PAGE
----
Antenatal (pregnancy) check up
The duration of a normal pregnancy is 9 months and 7 days (40 weeks), calculated from the 1st day of the last menstrual period (LMP).
A full term pregnancy is anywhere between 37 to 40 weeks.
A full term pregnancy is divided into 3 trimesters:
- 1st trimester: Upto 12 weeks (3 months)
- 2nd trimester: 13- 28 weeks (6 months)
- 3rd trimester: 29- 40 weeks (9 months)
If you deliver before 37 completed weeks, it is said to be a preterm delivery.
Results of the test
A positive test result is almost certainly correct. If you get a negative result but still think you are pregnant, you must consult your obstetrician for further investigations.
Congratulations!!! If the pregnancy test is positive, what next?
- You must take an appointment with your gynecologist at the earliest. A thorough history and examination is the important to have a healthy mother and a healthy baby.
- Eat healthy, preferably avoid outside food.
All other instructions about tests required, medications needed and further check ups will be given to you.
Remember that pregnancy is not an illness or disease and you are not sick! You need to be careful and more cautious than normal but it is a natural phenomena which you body can handle. So don’t worry!!!
Antenatal Check up Schedule
Every once a month till 28 weeks (end of 6th month)
Every 15 days from 28 weeks till 36 weeks (end of 8th month)
Every 7 days from 36 weeks till delivery
If your gynecologist feels the need to see you more often, you will be told accordingly.
What do you expect in each trimester?
1st trimester (1st 12 weeks)
- Amenorrhoea – Missed period
- Morning sickness- Usually disappears after the 3rd or 4th month
- Frequency of passing urine – because the uterus presses on the bladder. It usually disappears after 3 months as the position of the uterus changes
- Breast discomfort –fullness or heaviness of breast, increase in breast size, darkening of nipple
- Fatigue and tiredness- due to hormonal changes
2nd trimester (13-28 weeks)
- Quickening- 1st feeling of baby’s movements usually around 18-22 weeks (5th month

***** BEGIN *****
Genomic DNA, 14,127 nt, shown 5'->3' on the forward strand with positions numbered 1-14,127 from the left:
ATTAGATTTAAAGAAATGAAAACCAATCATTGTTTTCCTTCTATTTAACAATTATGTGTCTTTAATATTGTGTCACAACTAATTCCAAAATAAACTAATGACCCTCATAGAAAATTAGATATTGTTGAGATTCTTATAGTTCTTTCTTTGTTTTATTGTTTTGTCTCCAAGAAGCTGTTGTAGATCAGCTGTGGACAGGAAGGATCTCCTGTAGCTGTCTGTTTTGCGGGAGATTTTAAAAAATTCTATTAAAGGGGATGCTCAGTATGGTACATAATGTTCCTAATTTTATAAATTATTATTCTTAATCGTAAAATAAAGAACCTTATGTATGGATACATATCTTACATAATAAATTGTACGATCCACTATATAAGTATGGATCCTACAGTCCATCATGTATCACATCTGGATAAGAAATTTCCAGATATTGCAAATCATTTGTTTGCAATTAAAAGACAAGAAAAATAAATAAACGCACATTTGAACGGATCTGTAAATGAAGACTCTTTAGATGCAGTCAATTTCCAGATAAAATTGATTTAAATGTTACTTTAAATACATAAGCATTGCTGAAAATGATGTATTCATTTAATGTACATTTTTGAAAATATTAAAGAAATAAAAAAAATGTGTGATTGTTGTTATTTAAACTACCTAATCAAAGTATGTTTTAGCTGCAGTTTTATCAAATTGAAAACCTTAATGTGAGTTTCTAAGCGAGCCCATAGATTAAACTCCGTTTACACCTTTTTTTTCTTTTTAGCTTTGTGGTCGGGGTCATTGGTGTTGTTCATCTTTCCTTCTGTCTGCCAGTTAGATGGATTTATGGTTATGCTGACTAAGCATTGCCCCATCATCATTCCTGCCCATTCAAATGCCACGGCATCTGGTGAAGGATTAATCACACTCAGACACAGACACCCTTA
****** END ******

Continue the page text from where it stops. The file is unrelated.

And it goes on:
- Enlargement of lower abdomen
- Pigmentation of forehead or cheeks, pigmentation in the midline of abdomen and stretch marks more on thighsBreast enlargement
- Fetal heart sounds can be heard by stethoscope around 18- 20 weeks and hand Doppler as early as 12-14 weeks
3rd trimester (29- 40 weeks)
- Enlargement of abdomen continues
- Lightening- sense of relief of pressure symptoms as the head starts going down
- Frequency of passing urine reappears as the head presses on the bladder
- Fetal movements are more pronounced
Minimum screening tests (done in all pregnant women)
- Blood group
- Urine routine and microscopy
- Blood sugar levels
- Thyroid function tests
- HIV, HBsAg, VDRL
- Screening for Down’s syndrome (Double marker test)
The above blood tests are done for all pregnant women in the 1st antenatal visit and repeated at regular intervals throughout pregnancy, which is necessary because at different stages of pregnancy, results of the tests are interpreted differently.
If any additional tests are required, your doctor will advise you and you must do it because each pregnancy is different and if you have any high risk factor complicating your pregnancy you will need additional special tests.
Important timings of sonography in pregnancy
- 1st trimester (9-11 weeks): Dating and Nuchal translucency (NT scan)
- 2nd trimester (18-20 weeks): Anomaly scan
- 3rd trimester 32 weeks: Fetal well being
- Full term 37 weeks: Estimated fetal weight, amount of liquor
The above are the minimum sonographies needed in pregnancy and give us very important information at the timings mentioned. These should not be missed. Depending upon your condition, if you need additional sonographies, you will be advised.
Diet in pregnancy
A healthy diet and lifestyle can help you to keep well during pregnancy and give your baby the best possible start in life. The older concept of “eating for two” in pregnancy is not entirely correct. However, you do require more micronutrients and macronutrients to support you and your baby. The mommy-to-be should eat every 2 to 3 hours, preferably 5 times a day – three regular meals and two small meals or snacks during the day.
Consuming products prepared from whole grain like chapatis, breads, pasta and noodles. It is important to consume five servings of fresh fruits and vegetables.
It is advisable to reduce the intake of sugary food products. Increase in blood sugar levels could increase your chances of gestational diabetes.
Try and eat home cooked food as far as possible. Avoid outside food. Avoid excess oil, spices and fats.
Which foods should you avoid?
- Alcohol – One of the reasons is that, even moderate drinking in pregnancy may affect child’s IQ.
- Avoid calorie rich food, food cooked in oil, poultry with fat on it.
- Avoid drinking preserved or packaged juices, it contains additional sugar and preservatives.
- Avoid excessive caffeine intake
Lastly, remember your diet has to be well balanced.
||Additional daily requirements for pregnant women
||300 (in the second and third trimesters
|Folate (folic acid)
Daily requirement of nutrients in pregnancy
Why do pregnant women need iron?
Since iron deficiency anaemia is prevalent in 50-60 % indian women, dietary consumption of iron rich foods is important throughout pregnancy. Iron deficiency anemia can lead to complications in the mother and baby. All patients will be prescribed iron tablets, which should be taken regularly in addition.
Sources of iron: